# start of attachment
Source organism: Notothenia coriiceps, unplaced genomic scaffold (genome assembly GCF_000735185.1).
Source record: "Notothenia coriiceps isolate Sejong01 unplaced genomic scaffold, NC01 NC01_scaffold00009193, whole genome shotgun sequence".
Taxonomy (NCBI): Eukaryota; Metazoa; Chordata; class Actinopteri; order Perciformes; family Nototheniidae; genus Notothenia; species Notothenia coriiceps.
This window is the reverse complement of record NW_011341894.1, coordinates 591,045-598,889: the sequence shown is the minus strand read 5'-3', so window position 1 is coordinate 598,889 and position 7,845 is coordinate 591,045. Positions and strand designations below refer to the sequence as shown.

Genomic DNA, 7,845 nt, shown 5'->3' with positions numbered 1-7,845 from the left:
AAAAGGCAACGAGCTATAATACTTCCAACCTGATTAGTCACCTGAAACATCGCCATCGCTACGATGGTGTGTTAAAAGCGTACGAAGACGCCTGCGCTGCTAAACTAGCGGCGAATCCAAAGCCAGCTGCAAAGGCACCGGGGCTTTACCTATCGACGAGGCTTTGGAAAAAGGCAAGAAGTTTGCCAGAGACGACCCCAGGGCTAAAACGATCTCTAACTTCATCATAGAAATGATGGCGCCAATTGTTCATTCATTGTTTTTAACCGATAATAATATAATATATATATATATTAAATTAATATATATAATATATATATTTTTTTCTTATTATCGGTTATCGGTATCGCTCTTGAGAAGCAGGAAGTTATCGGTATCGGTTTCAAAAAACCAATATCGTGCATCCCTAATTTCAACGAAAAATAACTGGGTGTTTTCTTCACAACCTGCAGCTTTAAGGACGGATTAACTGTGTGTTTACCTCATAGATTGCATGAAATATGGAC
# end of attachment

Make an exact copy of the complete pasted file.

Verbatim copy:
Source organism: Notothenia coriiceps, unplaced genomic scaffold (genome assembly GCF_000735185.1).
Source record: "Notothenia coriiceps isolate Sejong01 unplaced genomic scaffold, NC01 NC01_scaffold00009193, whole genome shotgun sequence".
Taxonomy (NCBI): Eukaryota; Metazoa; Chordata; class Actinopteri; order Perciformes; family Nototheniidae; genus Notothenia; species Notothenia coriiceps.
This window is the reverse complement of record NW_011341894.1, coordinates 591,045-598,889: the sequence shown is the minus strand read 5'-3', so window position 1 is coordinate 598,889 and position 7,845 is coordinate 591,045. Positions and strand designations below refer to the sequence as shown.

Genomic DNA, 7,845 nt, shown 5'->3' with positions numbered 1-7,845 from the left:
AAAAGGCAACGAGCTATAATACTTCCAACCTGATTAGTCACCTGAAACATCGCCATCGCTACGATGGTGTGTTAAAAGCGTACGAAGACGCCTGCGCTGCTAAACTAGCGGCGAATCCAAAGCCAGCTGCAAAGGCACCGGGGCTTTACCTATCGACGAGGCTTTGGAAAAAGGCAAGAAGTTTGCCAGAGACGACCCCAGGGCTAAAACGATCTCTAACTTCATCATAGAAATGATGGCGCCAATTGTTCATTCATTGTTTTTAACCGATAATAATATAATATATATATATATTAAATTAATATATATAATATATATATTTTTTTCTTATTATCGGTTATCGGTATCGCTCTTGAGAAGCAGGAAGTTATCGGTATCGGTTTCAAAAAACCAATATCGTGCATCCCTAATTTCAACGAAAAATAACTGGGTGTTTTCTTCACAACCTGCAGCTTTAAGGACGGATTAACTGTGTGTTTACCTCATAGATTGCATGAAATATGGAC